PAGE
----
|dc.description.abstract||The ability to maintain genomic integrity prevents unrestricted cell proliferation and the progression of cancer. DNA repair pathways such as the DNA double-strand break (DSB) response are essential in maintaining this integrity. This system requires activation of the serine/threonine kinase ataxia telangiectasia mutated (ATM) through acetylation by TIP60, a histone acetyl transferase, and subsequent ATM autophosphorylation. During DNA repair, activated ATM phosphorylates the histone variant H2AX several kilobases either side of the break site. This phosphorylation acts a signal for additional repair proteins and chromatin remodeling complexes which repairs DNA.
In a previous study, H2AX phosphorylation was induced through the over expression of TIP60 or the SWI3-ADA2-N-CoR-TFIIIB (SANT) domain of p400. It was hypothesised that over expressed TIP60 or SANT domain was able to sequester a putative negative regulator from the ATM-TIP60 complex and artificially induce activation. This study aimed to investigate if a single domain of TIP60 or if a single helix from the three helix SANT domain was responsible for the activation of the ATM-TIP60 complex. Here, the ability of the chromo domain and zinc domain of TIP60 individually and the combined zincHat domain of TIP60 to induce H2AX phosphorylation as well as three helix deletion mutants of the SANT domain of p400 was examined. While all constructs were able to be expressed in human cell lines, the induction of H2AX was variable and non-reproducible.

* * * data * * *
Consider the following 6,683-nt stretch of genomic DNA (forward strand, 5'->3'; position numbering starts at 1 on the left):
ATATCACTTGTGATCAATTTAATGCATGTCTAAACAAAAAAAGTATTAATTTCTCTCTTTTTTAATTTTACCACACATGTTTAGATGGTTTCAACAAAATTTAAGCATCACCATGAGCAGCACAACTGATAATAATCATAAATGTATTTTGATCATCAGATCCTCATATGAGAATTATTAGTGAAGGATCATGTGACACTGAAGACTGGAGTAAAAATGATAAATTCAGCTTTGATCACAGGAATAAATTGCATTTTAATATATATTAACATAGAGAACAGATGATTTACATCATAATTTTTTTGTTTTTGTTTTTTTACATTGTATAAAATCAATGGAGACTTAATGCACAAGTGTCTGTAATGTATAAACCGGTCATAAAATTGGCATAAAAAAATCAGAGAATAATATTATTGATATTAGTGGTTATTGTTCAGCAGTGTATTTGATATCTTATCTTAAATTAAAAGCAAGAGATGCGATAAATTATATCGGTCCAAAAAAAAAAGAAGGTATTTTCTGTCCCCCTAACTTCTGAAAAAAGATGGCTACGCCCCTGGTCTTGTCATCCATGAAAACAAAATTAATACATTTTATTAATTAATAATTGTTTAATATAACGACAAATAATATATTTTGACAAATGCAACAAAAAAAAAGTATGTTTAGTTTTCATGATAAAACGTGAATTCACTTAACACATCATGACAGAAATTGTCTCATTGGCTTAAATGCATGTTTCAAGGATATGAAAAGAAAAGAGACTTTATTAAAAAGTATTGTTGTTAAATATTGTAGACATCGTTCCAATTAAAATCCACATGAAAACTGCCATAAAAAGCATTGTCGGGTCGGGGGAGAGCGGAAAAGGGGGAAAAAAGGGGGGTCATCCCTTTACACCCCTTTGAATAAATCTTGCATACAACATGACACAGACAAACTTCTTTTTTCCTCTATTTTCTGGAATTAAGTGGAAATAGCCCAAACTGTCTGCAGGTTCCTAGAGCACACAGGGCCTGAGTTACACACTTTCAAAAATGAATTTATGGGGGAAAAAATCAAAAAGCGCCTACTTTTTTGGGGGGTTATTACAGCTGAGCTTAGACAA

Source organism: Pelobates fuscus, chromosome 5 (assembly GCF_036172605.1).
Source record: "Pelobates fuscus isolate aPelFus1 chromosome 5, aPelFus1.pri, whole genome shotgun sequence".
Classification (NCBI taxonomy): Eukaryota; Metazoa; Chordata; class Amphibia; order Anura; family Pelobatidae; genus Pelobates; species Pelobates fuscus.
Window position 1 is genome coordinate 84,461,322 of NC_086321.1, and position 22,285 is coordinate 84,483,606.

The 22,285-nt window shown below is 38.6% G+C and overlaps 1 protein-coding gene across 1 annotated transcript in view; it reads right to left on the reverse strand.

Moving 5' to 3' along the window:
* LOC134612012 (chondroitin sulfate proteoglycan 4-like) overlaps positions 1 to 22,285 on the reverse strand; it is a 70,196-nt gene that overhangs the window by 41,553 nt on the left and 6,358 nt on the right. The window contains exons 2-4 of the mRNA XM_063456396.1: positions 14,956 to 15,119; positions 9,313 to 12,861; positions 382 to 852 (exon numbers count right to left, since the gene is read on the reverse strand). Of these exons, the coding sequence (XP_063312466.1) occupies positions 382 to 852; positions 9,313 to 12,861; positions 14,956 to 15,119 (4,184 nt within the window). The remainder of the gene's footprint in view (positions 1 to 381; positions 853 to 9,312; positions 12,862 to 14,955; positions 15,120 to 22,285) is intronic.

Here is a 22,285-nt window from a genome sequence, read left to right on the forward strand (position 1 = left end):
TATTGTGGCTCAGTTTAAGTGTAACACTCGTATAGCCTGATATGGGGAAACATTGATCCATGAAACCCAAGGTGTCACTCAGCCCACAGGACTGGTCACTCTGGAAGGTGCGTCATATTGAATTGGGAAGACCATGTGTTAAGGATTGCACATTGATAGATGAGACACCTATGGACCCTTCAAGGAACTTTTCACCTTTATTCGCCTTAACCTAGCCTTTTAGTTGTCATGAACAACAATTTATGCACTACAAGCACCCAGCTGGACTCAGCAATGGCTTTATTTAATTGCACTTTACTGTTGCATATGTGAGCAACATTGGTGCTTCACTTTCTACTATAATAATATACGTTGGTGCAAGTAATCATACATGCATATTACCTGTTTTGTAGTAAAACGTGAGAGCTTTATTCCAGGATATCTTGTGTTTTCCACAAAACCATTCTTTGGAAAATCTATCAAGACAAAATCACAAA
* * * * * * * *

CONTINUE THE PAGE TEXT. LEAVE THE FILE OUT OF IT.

ATM belongs to the phosphatidylinositol 3-kinase-related kinase family (PIKK). Members of the PIKK family show domain homology, where the domain of one protein is replaced with the homologous domain of another member and the function of the protein is not altered. As p400 has been previously shown to interact with TIP60 and also Transformation/transcription domain-associated protein (TRRAP), a member of the PIKK family, it was hypothesised that p400 could interact with ATM (which also interacts with TIP60). This study confirms this novel interaction between ATM and p400 through the use of co-immunoprecipitation and protein localisation using confocal microscopy. This study provides a platform to further investigate the involvement of an ATM-p400 complex during DNA repair.||en_US